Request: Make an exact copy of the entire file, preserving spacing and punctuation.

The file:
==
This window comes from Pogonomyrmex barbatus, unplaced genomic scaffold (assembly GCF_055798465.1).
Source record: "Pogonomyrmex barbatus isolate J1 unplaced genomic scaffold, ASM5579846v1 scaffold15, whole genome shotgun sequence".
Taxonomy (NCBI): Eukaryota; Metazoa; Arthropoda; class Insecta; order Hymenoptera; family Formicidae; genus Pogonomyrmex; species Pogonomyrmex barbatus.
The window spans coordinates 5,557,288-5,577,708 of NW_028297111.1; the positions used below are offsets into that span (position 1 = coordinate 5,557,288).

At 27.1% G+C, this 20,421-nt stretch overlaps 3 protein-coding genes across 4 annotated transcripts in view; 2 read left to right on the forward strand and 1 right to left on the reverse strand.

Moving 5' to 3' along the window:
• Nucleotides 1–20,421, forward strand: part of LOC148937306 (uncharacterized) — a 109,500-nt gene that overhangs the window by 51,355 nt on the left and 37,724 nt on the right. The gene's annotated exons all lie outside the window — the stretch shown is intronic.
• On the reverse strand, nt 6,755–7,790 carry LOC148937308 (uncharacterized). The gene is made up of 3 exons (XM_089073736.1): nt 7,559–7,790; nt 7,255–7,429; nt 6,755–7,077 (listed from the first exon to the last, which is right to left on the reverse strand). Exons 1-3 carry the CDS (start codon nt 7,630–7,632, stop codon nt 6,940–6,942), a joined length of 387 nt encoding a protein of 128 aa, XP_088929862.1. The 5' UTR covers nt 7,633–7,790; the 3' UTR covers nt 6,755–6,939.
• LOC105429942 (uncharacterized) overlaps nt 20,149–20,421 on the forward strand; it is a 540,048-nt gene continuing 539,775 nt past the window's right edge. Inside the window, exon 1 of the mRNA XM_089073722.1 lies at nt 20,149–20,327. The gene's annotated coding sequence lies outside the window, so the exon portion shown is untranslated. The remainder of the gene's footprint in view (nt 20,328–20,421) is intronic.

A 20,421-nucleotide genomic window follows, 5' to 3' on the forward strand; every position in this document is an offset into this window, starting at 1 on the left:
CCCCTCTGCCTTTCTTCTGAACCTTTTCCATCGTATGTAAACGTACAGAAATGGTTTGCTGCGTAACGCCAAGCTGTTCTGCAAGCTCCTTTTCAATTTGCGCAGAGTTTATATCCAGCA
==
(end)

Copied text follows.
This window comes from Pogonomyrmex barbatus, unplaced genomic scaffold (assembly GCF_055798465.1).
Source record: "Pogonomyrmex barbatus isolate J1 unplaced genomic scaffold, ASM5579846v1 scaffold15, whole genome shotgun sequence".
Taxonomy (NCBI): Eukaryota; Metazoa; Arthropoda; class Insecta; order Hymenoptera; family Formicidae; genus Pogonomyrmex; species Pogonomyrmex barbatus.
The window spans coordinates 5,557,288-5,577,708 of NW_028297111.1; the positions used below are offsets into that span (position 1 = coordinate 5,557,288).

At 27.1% G+C, this 20,421-nt stretch overlaps 3 protein-coding genes across 4 annotated transcripts in view; 2 read left to right on the forward strand and 1 right to left on the reverse strand.

Moving 5' to 3' along the window:
• Nucleotides 1–20,421, forward strand: part of LOC148937306 (uncharacterized) — a 109,500-nt gene that overhangs the window by 51,355 nt on the left and 37,724 nt on the right. The gene's annotated exons all lie outside the window — the stretch shown is intronic.
• On the reverse strand, nt 6,755–7,790 carry LOC148937308 (uncharacterized). The gene is made up of 3 exons (XM_089073736.1): nt 7,559–7,790; nt 7,255–7,429; nt 6,755–7,077 (listed from the first exon to the last, which is right to left on the reverse strand). Exons 1-3 carry the CDS (start codon nt 7,630–7,632, stop codon nt 6,940–6,942), a joined length of 387 nt encoding a protein of 128 aa, XP_088929862.1. The 5' UTR covers nt 7,633–7,790; the 3' UTR covers nt 6,755–6,939.
• LOC105429942 (uncharacterized) overlaps nt 20,149–20,421 on the forward strand; it is a 540,048-nt gene continuing 539,775 nt past the window's right edge. Inside the window, exon 1 of the mRNA XM_089073722.1 lies at nt 20,149–20,327. The gene's annotated coding sequence lies outside the window, so the exon portion shown is untranslated. The remainder of the gene's footprint in view (nt 20,328–20,421) is intronic.

A 20,421-nucleotide genomic window follows, 5' to 3' on the forward strand; every position in this document is an offset into this window, starting at 1 on the left:
CCCCTCTGCCTTTCTTCTGAACCTTTTCCATCGTATGTAAACGTACAGAAATGGTTTGCTGCGTAACGCCAAGCTGTTCTGCAAGCTCCTTTTCAATTTGCGCAGAGTTTATATCCAGCA